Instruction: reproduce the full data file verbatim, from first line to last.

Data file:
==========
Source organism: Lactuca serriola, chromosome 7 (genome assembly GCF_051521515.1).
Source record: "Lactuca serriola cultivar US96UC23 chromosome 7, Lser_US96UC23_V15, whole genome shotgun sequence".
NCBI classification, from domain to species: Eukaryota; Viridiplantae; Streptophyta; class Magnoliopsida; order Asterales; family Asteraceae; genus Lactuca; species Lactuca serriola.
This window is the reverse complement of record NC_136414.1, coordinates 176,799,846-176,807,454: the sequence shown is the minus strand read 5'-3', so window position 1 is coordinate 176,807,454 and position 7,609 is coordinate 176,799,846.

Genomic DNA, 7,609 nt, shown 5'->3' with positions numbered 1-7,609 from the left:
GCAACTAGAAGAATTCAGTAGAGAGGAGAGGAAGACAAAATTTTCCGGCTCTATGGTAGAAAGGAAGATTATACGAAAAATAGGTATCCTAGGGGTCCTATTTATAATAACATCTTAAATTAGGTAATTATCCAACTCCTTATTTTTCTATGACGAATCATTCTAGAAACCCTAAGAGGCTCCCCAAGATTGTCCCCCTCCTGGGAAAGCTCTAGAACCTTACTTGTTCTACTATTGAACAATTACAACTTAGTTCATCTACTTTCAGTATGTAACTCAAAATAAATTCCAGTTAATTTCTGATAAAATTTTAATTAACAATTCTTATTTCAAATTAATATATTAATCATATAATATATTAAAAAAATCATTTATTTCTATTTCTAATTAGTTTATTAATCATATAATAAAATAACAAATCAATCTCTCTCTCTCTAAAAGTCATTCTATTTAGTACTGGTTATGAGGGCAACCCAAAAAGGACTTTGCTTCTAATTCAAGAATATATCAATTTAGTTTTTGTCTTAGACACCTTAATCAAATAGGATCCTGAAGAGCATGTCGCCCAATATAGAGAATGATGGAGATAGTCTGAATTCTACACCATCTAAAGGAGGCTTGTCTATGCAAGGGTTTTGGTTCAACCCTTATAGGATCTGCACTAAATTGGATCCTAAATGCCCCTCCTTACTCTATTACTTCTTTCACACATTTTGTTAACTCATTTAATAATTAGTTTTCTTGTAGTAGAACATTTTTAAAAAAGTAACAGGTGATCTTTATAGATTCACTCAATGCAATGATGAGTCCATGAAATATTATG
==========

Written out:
Source organism: Lactuca serriola, chromosome 7 (genome assembly GCF_051521515.1).
Source record: "Lactuca serriola cultivar US96UC23 chromosome 7, Lser_US96UC23_V15, whole genome shotgun sequence".
NCBI classification, from domain to species: Eukaryota; Viridiplantae; Streptophyta; class Magnoliopsida; order Asterales; family Asteraceae; genus Lactuca; species Lactuca serriola.
This window is the reverse complement of record NC_136414.1, coordinates 176,799,846-176,807,454: the sequence shown is the minus strand read 5'-3', so window position 1 is coordinate 176,807,454 and position 7,609 is coordinate 176,799,846.

Genomic DNA, 7,609 nt, shown 5'->3' with positions numbered 1-7,609 from the left:
GCAACTAGAAGAATTCAGTAGAGAGGAGAGGAAGACAAAATTTTCCGGCTCTATGGTAGAAAGGAAGATTATACGAAAAATAGGTATCCTAGGGGTCCTATTTATAATAACATCTTAAATTAGGTAATTATCCAACTCCTTATTTTTCTATGACGAATCATTCTAGAAACCCTAAGAGGCTCCCCAAGATTGTCCCCCTCCTGGGAAAGCTCTAGAACCTTACTTGTTCTACTATTGAACAATTACAACTTAGTTCATCTACTTTCAGTATGTAACTCAAAATAAATTCCAGTTAATTTCTGATAAAATTTTAATTAACAATTCTTATTTCAAATTAATATATTAATCATATAATATATTAAAAAAATCATTTATTTCTATTTCTAATTAGTTTATTAATCATATAATAAAATAACAAATCAATCTCTCTCTCTCTAAAAGTCATTCTATTTAGTACTGGTTATGAGGGCAACCCAAAAAGGACTTTGCTTCTAATTCAAGAATATATCAATTTAGTTTTTGTCTTAGACACCTTAATCAAATAGGATCCTGAAGAGCATGTCGCCCAATATAGAGAATGATGGAGATAGTCTGAATTCTACACCATCTAAAGGAGGCTTGTCTATGCAAGGGTTTTGGTTCAACCCTTATAGGATCTGCACTAAATTGGATCCTAAATGCCCCTCCTTACTCTATTACTTCTTTCACACATTTTGTTAACTCATTTAATAATTAGTTTTCTTGTAGTAGAACATTTTTAAAAAAGTAACAGGTGATCTTTATAGATTCACTCAATGCAATGATGAGTCCATGAAATATTATG